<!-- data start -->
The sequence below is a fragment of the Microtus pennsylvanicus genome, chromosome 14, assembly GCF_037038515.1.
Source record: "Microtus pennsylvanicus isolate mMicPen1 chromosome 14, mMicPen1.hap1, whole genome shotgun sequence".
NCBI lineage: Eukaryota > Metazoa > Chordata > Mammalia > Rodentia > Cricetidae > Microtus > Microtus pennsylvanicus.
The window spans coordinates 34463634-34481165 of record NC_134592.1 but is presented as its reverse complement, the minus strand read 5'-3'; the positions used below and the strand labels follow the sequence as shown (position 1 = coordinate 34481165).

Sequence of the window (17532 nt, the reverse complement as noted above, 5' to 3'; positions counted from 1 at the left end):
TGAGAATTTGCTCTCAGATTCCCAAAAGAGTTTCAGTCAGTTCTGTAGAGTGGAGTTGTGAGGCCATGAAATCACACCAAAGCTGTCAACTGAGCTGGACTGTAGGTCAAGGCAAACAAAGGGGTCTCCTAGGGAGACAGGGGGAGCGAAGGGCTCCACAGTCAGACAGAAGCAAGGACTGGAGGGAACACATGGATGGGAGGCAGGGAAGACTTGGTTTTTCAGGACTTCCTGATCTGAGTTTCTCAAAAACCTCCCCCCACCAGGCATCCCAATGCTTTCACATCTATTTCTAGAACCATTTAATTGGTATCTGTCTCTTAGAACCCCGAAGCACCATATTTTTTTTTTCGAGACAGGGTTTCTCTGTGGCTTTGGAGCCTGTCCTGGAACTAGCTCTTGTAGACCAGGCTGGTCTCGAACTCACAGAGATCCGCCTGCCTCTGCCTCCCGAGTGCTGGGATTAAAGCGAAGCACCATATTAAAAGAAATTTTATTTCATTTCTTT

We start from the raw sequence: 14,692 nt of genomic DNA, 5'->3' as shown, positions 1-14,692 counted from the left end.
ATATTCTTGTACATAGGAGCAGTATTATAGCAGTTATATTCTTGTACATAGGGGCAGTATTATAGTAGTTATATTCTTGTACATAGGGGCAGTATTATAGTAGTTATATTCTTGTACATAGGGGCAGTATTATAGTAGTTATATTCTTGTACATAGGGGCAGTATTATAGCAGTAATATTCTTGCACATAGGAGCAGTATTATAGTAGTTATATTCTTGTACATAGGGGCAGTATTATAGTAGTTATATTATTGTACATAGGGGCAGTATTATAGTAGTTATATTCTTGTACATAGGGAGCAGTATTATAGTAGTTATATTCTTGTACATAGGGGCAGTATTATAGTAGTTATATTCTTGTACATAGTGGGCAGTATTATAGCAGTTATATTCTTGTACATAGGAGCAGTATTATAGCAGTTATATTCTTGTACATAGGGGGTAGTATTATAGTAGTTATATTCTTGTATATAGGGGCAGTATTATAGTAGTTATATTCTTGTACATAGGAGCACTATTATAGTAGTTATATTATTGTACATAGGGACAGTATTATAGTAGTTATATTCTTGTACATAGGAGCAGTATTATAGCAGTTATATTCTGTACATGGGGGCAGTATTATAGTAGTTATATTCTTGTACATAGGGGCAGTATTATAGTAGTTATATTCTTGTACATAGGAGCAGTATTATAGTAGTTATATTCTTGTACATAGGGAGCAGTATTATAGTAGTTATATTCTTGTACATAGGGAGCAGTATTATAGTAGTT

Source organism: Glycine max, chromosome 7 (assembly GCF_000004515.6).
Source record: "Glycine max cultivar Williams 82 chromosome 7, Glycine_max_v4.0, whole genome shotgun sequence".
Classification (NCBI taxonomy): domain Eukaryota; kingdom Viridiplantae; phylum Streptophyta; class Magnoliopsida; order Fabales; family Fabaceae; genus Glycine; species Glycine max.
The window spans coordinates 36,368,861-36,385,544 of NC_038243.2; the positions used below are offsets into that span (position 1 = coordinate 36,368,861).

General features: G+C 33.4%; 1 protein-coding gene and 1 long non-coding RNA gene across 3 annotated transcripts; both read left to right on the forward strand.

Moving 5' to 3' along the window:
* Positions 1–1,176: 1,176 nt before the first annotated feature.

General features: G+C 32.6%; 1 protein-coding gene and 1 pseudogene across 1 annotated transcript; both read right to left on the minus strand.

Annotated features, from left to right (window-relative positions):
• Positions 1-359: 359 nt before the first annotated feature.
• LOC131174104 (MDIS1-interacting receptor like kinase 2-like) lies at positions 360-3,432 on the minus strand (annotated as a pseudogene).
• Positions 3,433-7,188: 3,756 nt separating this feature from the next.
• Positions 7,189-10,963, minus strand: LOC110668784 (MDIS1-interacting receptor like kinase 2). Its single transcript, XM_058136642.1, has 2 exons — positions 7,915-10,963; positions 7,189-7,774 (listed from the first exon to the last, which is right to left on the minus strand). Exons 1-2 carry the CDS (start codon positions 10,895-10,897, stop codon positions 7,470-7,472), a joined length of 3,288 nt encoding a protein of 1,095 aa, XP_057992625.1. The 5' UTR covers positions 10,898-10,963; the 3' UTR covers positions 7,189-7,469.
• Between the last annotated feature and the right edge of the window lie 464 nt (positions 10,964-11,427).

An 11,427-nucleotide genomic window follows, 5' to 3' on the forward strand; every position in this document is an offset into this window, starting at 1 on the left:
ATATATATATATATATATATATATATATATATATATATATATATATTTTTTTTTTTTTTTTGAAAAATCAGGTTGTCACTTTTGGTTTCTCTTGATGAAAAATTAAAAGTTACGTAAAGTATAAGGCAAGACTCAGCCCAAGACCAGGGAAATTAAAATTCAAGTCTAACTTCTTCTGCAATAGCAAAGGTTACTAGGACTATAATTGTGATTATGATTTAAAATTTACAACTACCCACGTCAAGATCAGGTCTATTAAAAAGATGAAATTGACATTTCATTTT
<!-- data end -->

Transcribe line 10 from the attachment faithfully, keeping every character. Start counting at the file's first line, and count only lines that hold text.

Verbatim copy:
Source record: "Glycine max cultivar Williams 82 chromosome 7, Glycine_max_v4.0, whole genome shotgun sequence".